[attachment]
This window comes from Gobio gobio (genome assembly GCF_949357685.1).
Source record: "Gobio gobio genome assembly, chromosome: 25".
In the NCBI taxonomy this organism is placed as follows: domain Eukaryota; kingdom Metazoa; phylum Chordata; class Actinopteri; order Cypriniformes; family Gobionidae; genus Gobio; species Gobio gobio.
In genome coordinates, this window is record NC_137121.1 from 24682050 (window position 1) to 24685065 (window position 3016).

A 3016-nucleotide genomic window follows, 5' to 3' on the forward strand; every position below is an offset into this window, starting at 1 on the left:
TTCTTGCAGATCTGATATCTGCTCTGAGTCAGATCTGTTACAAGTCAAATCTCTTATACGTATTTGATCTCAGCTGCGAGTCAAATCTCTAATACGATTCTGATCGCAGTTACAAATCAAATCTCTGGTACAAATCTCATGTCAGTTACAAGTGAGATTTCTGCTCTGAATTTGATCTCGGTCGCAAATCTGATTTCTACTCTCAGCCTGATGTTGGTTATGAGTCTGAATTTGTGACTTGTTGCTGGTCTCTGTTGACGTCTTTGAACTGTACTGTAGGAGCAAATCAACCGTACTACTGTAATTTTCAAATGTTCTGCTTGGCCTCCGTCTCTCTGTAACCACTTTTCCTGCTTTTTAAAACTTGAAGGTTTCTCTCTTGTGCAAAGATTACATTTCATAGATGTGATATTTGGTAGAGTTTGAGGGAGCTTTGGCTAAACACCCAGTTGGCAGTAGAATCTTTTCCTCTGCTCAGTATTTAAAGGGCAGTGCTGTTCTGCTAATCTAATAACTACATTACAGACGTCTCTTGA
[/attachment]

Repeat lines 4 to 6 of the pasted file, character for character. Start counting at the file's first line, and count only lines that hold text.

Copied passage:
In genome coordinates, this window is record NC_137121.1 from 24682050 (window position 1) to 24685065 (window position 3016).

A 3016-nucleotide genomic window follows, 5' to 3' on the forward strand; every position below is an offset into this window, starting at 1 on the left:
TTCTTGCAGATCTGATATCTGCTCTGAGTCAGATCTGTTACAAGTCAAATCTCTTATACGTATTTGATCTCAGCTGCGAGTCAAATCTCTAATACGATTCTGATCGCAGTTACAAATCAAATCTCTGGTACAAATCTCATGTCAGTTACAAGTGAGATTTCTGCTCTGAATTTGATCTCGGTCGCAAATCTGATTTCTACTCTCAGCCTGATGTTGGTTATGAGTCTGAATTTGTGACTTGTTGCTGGTCTCTGTTGACGTCTTTGAACTGTACTGTAGGAGCAAATCAACCGTACTACTGTAATTTTCAAATGTTCTGCTTGGCCTCCGTCTCTCTGTAACCACTTTTCCTGCTTTTTAAAACTTGAAGGTTTCTCTCTTGTGCAAAGATTACATTTCATAGATGTGATATTTGGTAGAGTTTGAGGGAGCTTTGGCTAAACACCCAGTTGGCAGTAGAATCTTTTCCTCTGCTCAGTATTTAAAGGGCAGTGCTGTTCTGCTAATCTAATAACTACATTACAGACGTCTCTTGA